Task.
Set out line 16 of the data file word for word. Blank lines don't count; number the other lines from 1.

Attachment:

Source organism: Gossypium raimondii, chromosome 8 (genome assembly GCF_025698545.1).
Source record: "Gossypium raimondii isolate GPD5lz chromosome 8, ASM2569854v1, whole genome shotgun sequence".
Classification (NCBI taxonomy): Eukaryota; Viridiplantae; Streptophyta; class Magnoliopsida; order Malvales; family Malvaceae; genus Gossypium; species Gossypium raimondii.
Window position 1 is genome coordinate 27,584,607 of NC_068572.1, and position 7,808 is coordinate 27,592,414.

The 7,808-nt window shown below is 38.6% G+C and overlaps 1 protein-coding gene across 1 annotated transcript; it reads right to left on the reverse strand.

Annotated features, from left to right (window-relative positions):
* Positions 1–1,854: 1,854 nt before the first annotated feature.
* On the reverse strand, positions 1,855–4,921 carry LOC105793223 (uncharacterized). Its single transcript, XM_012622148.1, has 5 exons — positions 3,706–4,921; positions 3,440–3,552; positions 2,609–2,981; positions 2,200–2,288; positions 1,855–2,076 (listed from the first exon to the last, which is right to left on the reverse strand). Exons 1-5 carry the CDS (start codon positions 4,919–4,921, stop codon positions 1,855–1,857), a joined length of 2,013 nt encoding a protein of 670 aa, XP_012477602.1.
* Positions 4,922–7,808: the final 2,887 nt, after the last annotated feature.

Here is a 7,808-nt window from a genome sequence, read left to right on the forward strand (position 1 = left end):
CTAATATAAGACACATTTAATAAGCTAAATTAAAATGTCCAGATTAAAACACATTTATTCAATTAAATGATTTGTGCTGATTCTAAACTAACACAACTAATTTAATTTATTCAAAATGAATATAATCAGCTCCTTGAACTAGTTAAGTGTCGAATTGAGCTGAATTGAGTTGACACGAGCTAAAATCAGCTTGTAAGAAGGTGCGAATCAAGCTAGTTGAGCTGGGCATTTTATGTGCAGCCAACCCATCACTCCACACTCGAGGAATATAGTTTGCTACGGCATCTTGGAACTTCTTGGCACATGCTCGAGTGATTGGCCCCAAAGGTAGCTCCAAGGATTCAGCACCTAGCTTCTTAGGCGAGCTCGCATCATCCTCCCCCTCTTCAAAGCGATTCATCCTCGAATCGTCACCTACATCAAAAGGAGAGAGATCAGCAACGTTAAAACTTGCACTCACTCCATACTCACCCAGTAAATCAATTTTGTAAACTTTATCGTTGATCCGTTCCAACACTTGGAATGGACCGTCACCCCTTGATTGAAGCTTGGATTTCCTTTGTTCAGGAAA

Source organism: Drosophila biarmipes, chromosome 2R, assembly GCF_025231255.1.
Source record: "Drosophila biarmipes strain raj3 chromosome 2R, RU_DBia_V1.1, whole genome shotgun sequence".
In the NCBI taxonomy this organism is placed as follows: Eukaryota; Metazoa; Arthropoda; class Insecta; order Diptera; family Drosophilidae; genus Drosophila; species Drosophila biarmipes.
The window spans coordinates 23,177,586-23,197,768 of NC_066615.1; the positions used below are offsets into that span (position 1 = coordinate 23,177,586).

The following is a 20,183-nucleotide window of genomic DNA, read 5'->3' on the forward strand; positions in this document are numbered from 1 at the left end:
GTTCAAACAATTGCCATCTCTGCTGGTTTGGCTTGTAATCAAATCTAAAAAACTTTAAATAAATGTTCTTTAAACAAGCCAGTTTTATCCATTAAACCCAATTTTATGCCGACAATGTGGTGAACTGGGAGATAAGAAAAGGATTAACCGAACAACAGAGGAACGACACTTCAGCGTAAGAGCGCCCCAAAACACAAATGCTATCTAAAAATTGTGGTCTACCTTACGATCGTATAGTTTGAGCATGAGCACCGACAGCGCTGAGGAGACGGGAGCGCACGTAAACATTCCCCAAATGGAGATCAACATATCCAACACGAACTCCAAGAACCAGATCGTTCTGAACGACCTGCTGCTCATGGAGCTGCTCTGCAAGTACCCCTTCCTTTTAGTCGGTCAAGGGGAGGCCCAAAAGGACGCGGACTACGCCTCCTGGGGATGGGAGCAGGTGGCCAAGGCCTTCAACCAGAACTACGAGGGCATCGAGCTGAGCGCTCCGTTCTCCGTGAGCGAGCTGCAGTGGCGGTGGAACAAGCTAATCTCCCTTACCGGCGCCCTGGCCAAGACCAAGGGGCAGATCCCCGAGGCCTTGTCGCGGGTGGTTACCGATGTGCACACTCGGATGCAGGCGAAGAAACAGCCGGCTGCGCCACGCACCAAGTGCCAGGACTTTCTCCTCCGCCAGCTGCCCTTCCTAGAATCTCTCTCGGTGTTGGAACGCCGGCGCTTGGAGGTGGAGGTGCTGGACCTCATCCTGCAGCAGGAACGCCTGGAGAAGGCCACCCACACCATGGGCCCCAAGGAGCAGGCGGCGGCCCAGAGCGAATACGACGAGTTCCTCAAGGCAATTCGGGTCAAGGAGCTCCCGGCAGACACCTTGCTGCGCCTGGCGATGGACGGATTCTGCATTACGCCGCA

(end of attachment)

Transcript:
The following is a 20,183-nucleotide window of genomic DNA, read 5'->3' on the forward strand; positions in this document are numbered from 1 at the left end: